Hepatectomy With Portal Vein Resection for Hilar Cholangiocarcinoma: Audit of 52 Consecutive Cases

    loading  Checking for direct PDF access through Ovid


Objective:To better determine the role of portal vein resection and its effect on survival, as well as to appreciate the impact of portal vein invasion on prognosis in hilar cholangiocarcinoma.Summary Background Data:Hepatectomy with portal vein resection is sometimes performed for locally advanced hilar cholangiocarcinoma. However, the significance of microscopic invasion of the portal vein has not been determined.Methods:Medical records of 160 patients with hilar cholangiocarcinoma who underwent macroscopically curative hepatectomy with (n = 52) or without portal vein resection (n = 108) were reviewed. Invasion of the portal vein was assessed histologically on the surgical specimen, and results were correlated with clinicopathologic features and survival.Results:Surgical mortality, including all hospital deaths, was similar in patients who did and did not undergo portal vein resection (9.6% vs. 9.3%), but the primary tumor was more advanced in patients who underwent portal vein resection. Histologically, no invasion was found in 16 (30.8%) of resected portal veins. However, dense fibrosis adjacent to the portal vein was common, and the mean distance between the leading edge of cancer cells and the adventitia of the portal vein was 437 ± 431 μm. The prognosis was worse in patients with than without portal vein resection (5-year survival, 9.9% vs. 36.8%; P < 0.0001). The presence or absence of microscopic invasion of the resected portal vein did not influence survival (16.6 months in patients with microscopic invasion vs. 19.4 months in those without; P = 0.1506). Multivariate analysis identified histologic differentiation, lymph node metastasis, and macroscopic portal vein invasion as independent prognostic factors.Conclusions:Microscopic invasion of the portal vein may be misdiagnosed clinically in patients with hilar cholangiocarcinoma. However, the distance between tumor and adventitia is so narrow that curative resection without portal vein resection is unlikely to be possible. Gross portal vein invasion has a negative impact on survival, and hepatectomy with portal vein resection can offer long-term survival in some patients with advanced hilar cholangiocarcinoma.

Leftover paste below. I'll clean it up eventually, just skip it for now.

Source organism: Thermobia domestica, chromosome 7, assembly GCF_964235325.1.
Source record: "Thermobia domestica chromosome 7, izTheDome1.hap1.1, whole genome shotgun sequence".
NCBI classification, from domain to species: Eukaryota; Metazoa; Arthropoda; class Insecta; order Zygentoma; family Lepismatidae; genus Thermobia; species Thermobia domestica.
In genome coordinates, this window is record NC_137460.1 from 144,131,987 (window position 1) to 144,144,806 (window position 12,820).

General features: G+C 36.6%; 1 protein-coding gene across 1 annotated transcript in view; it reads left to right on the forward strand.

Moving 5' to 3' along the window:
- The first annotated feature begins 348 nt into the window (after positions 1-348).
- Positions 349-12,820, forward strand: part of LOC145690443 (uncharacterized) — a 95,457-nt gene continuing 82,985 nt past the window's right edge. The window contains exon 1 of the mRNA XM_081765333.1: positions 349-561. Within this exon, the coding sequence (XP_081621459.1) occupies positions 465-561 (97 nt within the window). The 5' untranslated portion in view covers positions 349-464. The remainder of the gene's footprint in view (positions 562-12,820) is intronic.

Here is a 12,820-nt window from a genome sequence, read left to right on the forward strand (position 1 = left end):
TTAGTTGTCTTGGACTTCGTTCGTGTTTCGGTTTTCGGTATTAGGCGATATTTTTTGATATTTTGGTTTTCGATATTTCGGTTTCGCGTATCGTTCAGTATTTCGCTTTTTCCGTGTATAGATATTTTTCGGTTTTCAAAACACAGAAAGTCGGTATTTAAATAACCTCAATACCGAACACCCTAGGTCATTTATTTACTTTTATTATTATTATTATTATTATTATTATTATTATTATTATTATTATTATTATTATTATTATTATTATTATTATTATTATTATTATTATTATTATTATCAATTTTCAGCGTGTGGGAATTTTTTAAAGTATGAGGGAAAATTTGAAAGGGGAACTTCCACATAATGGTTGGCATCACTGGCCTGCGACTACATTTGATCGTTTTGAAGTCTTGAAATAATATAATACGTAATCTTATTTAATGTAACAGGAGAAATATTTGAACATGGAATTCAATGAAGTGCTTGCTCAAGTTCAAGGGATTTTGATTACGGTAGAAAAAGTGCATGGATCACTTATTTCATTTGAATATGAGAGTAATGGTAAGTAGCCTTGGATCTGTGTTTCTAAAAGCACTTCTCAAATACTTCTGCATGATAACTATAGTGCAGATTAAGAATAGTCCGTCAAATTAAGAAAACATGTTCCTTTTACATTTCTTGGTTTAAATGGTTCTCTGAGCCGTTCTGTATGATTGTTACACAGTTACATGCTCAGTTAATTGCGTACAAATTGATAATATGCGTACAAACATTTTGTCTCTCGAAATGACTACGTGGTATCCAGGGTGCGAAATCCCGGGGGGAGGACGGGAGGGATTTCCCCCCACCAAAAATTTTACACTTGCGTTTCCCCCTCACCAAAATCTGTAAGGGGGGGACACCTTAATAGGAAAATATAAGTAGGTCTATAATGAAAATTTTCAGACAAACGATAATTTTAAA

loading  Loading Related Articles